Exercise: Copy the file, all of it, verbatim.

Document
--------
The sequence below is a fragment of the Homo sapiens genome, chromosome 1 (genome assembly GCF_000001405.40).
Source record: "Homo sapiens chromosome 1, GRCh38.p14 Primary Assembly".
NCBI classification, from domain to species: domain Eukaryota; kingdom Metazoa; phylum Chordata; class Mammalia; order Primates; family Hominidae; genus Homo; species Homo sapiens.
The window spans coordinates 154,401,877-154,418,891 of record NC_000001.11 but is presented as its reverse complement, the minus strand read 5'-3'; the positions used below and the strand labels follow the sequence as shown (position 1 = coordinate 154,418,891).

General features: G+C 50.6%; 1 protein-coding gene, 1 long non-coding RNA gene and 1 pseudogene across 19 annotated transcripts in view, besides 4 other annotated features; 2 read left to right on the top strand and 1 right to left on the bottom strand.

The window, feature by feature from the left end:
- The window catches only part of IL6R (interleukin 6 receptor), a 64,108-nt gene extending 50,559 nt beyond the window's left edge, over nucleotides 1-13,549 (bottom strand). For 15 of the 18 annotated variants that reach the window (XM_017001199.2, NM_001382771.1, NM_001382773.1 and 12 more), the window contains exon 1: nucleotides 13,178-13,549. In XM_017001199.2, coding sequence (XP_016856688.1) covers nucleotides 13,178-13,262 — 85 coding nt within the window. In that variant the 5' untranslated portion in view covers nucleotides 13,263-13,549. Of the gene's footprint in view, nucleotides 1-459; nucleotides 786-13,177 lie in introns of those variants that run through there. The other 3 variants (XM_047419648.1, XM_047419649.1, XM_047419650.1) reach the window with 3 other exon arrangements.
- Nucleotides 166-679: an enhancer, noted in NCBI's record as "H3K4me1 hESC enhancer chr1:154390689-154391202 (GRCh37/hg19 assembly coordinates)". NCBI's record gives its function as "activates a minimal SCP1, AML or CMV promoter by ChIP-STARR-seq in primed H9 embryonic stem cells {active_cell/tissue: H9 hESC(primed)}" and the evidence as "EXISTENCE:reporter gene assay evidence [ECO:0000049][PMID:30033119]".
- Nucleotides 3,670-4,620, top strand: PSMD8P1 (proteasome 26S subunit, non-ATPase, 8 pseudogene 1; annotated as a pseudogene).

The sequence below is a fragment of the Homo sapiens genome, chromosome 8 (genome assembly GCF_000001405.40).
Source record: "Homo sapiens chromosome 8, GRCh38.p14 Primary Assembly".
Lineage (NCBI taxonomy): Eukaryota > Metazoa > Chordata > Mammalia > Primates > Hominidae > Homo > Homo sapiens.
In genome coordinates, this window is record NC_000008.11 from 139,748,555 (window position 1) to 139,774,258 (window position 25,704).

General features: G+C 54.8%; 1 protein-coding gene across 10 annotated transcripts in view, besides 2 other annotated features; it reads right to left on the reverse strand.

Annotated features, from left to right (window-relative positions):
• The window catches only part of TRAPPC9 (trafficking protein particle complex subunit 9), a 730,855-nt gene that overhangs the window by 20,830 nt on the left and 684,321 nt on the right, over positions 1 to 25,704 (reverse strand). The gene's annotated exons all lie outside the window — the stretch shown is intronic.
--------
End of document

The sequence below is a fragment of the Homo sapiens genome, chromosome 1 (genome assembly GCF_000001405.40).
Source record: "Homo sapiens chromosome 1, GRCh38.p14 Primary Assembly".
NCBI classification, from domain to species: domain Eukaryota; kingdom Metazoa; phylum Chordata; class Mammalia; order Primates; family Hominidae; genus Homo; species Homo sapiens.
The window spans coordinates 154,401,877-154,418,891 of record NC_000001.11 but is presented as its reverse complement, the minus strand read 5'-3'; the positions used below and the strand labels follow the sequence as shown (position 1 = coordinate 154,418,891).

General features: G+C 50.6%; 1 protein-coding gene, 1 long non-coding RNA gene and 1 pseudogene across 19 annotated transcripts in view, besides 4 other annotated features; 2 read left to right on the top strand and 1 right to left on the bottom strand.

The window, feature by feature from the left end:
- The window catches only part of IL6R (interleukin 6 receptor), a 64,108-nt gene extending 50,559 nt beyond the window's left edge, over nucleotides 1-13,549 (bottom strand). For 15 of the 18 annotated variants that reach the window (XM_017001199.2, NM_001382771.1, NM_001382773.1 and 12 more), the window contains exon 1: nucleotides 13,178-13,549. In XM_017001199.2, coding sequence (XP_016856688.1) covers nucleotides 13,178-13,262 — 85 coding nt within the window. In that variant the 5' untranslated portion in view covers nucleotides 13,263-13,549. Of the gene's footprint in view, nucleotides 1-459; nucleotides 786-13,177 lie in introns of those variants that run through there. The other 3 variants (XM_047419648.1, XM_047419649.1, XM_047419650.1) reach the window with 3 other exon arrangements.
- Nucleotides 166-679: an enhancer, noted in NCBI's record as "H3K4me1 hESC enhancer chr1:154390689-154391202 (GRCh37/hg19 assembly coordinates)". NCBI's record gives its function as "activates a minimal SCP1, AML or CMV promoter by ChIP-STARR-seq in primed H9 embryonic stem cells {active_cell/tissue: H9 hESC(primed)}" and the evidence as "EXISTENCE:reporter gene assay evidence [ECO:0000049][PMID:30033119]".
- Nucleotides 3,670-4,620, top strand: PSMD8P1 (proteasome 26S subunit, non-ATPase, 8 pseudogene 1; annotated as a pseudogene).

The sequence below is a fragment of the Homo sapiens genome, chromosome 8 (genome assembly GCF_000001405.40).
Source record: "Homo sapiens chromosome 8, GRCh38.p14 Primary Assembly".
Lineage (NCBI taxonomy): Eukaryota > Metazoa > Chordata > Mammalia > Primates > Hominidae > Homo > Homo sapiens.
In genome coordinates, this window is record NC_000008.11 from 139,748,555 (window position 1) to 139,774,258 (window position 25,704).

General features: G+C 54.8%; 1 protein-coding gene across 10 annotated transcripts in view, besides 2 other annotated features; it reads right to left on the reverse strand.

Annotated features, from left to right (window-relative positions):
• The window catches only part of TRAPPC9 (trafficking protein particle complex subunit 9), a 730,855-nt gene that overhangs the window by 20,830 nt on the left and 684,321 nt on the right, over positions 1 to 25,704 (reverse strand). The gene's annotated exons all lie outside the window — the stretch shown is intronic.